Rhodesia's biracial government announced in Salisbury yesterday that it has ordered an end to racial discrimination in public facilities, but will keep separate educational and health systems and laws that segregate residential neighborhoods.
Affected by the desegregation order are such public places as hotels, restaurants, cafes, theaters and swimming pools. Restrictions on commercial activities by blacks in industrial areas also were lifted.
Bishop Abel Muzorewa, a black member of the ruling Executive Council, said more racial barriers will be removed "as soon as the people who are working on it" are ready with the next stage." He would not give a timetable.
The end of the racial discrimination was one of the goals of the biracial government formed March 3 by Prime Minister Ian Smith and three black leaders. The four have been criticized for not moving more quickly. Yesterday's action fell short of expectations, held by many, that all forms of segregation would be eliminated.
The Rhodesian government apparently chose to retain all-white schools, hospitals and neighborhoods in order not to upset the 230,000 whites remaining in Rhodesia at a time when their morale is plummeting and there are signs of a backlash against the March 3 agreement. Whites are beginning to feel that in return for agreeing to majority rule, they have received nothing but continued international hostility and an escalation of the guerilla war by the two black nationalist leaders opposed to the settlement, Joshu Nkomo and Robert Mugabe. There are even fears that the so-called internal settlement may be rejected in a whites-only referendum scheduled next month.
The government's concern for white morale and confidence was criticized in a document released yesterday by the Roman Catholic Church's influential and Justice Commission.
"The members of the transitional government, blacks and whites, seemed to be more concerned with white morale and confidence than building a new social order," the church group's document said.
The commission blame the government for the worsening war situation and criticized it for failing to reach all but a few of its "limited aims." The document said Smith was "deeply embarrassed" by the failure of "at least two" members of the Executive Council to persuade guerrillas led by Nkomo and Mugabe to lay down their arms. This was a reference to statements by Muzorewa and the Rev. Ndabaningi Sithole that they would be able ot convince the guerrillas to accept a ceasefire proposal made in.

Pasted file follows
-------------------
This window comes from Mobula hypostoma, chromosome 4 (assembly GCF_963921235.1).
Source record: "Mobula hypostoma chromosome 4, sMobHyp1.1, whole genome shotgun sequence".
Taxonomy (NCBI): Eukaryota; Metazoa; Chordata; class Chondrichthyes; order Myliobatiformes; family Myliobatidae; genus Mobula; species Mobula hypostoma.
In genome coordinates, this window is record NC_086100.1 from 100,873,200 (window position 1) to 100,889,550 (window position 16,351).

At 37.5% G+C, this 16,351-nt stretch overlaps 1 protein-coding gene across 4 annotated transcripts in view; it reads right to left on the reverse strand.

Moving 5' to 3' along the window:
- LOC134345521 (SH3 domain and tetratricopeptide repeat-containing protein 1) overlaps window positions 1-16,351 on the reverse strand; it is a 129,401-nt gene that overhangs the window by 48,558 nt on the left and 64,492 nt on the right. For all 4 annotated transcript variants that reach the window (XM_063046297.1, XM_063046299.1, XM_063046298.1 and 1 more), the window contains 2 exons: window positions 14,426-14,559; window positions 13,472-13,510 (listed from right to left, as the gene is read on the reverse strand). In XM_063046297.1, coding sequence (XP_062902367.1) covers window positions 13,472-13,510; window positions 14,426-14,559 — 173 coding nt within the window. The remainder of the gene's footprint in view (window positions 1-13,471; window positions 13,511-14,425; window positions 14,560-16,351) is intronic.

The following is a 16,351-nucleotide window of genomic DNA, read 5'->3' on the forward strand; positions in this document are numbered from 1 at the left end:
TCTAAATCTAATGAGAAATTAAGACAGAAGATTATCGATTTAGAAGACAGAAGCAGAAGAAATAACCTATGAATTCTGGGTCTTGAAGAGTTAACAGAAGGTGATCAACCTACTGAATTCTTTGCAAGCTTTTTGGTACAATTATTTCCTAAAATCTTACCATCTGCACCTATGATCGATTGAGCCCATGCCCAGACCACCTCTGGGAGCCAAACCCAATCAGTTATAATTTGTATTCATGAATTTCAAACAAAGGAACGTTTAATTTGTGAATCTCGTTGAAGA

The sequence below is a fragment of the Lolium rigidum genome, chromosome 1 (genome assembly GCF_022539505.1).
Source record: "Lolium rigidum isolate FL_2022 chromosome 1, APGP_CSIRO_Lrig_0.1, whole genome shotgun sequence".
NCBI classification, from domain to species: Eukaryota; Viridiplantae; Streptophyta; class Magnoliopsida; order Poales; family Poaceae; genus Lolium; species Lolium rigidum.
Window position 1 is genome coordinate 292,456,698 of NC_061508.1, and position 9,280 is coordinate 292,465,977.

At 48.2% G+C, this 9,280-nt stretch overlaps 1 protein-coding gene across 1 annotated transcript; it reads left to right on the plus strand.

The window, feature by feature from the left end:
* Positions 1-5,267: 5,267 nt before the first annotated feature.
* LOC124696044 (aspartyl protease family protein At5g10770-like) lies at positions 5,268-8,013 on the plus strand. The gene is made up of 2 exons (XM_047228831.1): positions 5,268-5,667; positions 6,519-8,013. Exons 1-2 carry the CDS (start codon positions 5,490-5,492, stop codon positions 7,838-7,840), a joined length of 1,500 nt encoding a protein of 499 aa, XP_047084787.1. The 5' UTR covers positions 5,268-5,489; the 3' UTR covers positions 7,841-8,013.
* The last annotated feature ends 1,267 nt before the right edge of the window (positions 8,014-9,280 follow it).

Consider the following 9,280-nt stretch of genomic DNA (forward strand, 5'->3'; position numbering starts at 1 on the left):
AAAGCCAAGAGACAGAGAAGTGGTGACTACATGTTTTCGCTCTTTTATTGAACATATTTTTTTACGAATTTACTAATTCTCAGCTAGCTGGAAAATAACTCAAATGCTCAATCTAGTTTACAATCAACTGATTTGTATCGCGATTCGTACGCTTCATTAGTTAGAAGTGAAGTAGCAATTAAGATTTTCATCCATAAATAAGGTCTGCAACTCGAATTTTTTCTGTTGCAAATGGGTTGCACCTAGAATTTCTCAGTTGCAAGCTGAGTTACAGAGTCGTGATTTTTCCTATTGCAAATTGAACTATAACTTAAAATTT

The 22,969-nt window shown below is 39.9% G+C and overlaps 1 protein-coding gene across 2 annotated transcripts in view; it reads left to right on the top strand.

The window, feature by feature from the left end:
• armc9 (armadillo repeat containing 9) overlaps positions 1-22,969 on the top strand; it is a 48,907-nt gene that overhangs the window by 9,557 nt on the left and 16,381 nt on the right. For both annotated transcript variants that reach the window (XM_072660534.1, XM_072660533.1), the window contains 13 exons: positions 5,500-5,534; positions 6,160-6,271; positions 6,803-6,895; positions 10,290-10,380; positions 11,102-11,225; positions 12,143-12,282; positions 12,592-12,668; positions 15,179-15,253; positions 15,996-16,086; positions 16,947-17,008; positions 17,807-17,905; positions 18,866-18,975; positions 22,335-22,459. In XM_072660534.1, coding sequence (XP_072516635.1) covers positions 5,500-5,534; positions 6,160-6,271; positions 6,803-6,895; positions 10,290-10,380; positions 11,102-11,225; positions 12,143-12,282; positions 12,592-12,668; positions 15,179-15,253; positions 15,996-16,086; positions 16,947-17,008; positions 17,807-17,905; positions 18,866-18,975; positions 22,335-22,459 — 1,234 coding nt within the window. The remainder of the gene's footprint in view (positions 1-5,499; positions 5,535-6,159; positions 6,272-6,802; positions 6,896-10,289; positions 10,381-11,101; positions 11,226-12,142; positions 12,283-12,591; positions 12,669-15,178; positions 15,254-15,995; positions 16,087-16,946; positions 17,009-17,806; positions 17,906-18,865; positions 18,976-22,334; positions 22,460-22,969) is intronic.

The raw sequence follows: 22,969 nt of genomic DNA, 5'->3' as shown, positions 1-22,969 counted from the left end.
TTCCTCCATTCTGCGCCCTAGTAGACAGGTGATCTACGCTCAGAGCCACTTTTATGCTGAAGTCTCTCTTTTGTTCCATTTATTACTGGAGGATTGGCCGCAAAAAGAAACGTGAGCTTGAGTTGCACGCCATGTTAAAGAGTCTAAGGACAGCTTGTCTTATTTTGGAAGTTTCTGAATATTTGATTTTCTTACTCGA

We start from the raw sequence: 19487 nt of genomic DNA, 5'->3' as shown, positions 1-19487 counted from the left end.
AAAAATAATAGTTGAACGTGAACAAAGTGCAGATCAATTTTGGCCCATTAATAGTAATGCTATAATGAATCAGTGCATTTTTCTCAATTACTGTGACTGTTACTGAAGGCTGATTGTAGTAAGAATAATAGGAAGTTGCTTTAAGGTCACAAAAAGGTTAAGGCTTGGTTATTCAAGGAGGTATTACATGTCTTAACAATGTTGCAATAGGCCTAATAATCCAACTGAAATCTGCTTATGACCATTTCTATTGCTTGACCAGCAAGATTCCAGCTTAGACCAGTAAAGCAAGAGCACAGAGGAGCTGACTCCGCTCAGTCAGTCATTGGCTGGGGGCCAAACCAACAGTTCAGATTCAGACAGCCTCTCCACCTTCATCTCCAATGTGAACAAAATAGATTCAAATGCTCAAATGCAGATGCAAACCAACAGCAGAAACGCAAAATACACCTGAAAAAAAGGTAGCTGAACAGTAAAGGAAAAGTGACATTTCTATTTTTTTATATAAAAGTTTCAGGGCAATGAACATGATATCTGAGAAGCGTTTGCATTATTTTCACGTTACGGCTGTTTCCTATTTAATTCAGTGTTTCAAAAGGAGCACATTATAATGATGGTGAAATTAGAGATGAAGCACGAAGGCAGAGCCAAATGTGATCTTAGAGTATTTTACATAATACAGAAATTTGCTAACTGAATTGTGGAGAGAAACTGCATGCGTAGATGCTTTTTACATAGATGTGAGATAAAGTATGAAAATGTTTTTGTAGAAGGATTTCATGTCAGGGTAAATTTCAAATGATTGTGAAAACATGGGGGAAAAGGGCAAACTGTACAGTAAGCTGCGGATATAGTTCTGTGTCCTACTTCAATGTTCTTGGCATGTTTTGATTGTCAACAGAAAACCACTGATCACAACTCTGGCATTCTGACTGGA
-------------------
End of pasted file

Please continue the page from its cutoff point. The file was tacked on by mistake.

An official of Nkomo's political party, the Zimbabwe African Peoples Union, belittled the government's action yesterday, calling it "irrelevant." Willie Musarurwa, the publicity secretary of he union, said it was "too little, too late."
Meanwhile the South African press agency, quoting informed sources, said that a recent meeting in London between Nkomo and the third black member of the Executive Council, Chief Jeremiah Chirau, may signal a renewed effort to arrange talks between the government and th e guerrilla factions.
Chirau refused to confirm or deny that the meeting took place.
In London, British officials have said Foreign Secretary David Owen foresees a trip to southern Africa late this month to try to set up an all-party conference.
Rhodesian government officials and Western diplomats in Pretoria said they knew of no concrete plans for a conference, although one informed source said there are expectations of "some realignment" of the forces in Rhodesia which "would make a broader agreement possible." The hope, long nurtured by those involved in the Rhodesian question, is that Nkomo will agree to join the internal settlement, even if his guerrilla partner, Robert Mugabe, chooses to fight on.
So far, Nkomo has rebuffed overtures from the government, which would welcome his participation because it would increase the government's credibility.
The armies of Nkomo and Mugabe have escalated their guerrilla war in the hope of preventing elections in Rhodesia this year. The war was carried into the heart of Salisbury's neighborhoods last weekend when guerrillas robbed a store and threw an explosive device at customers in a beer hall, wounding six persons.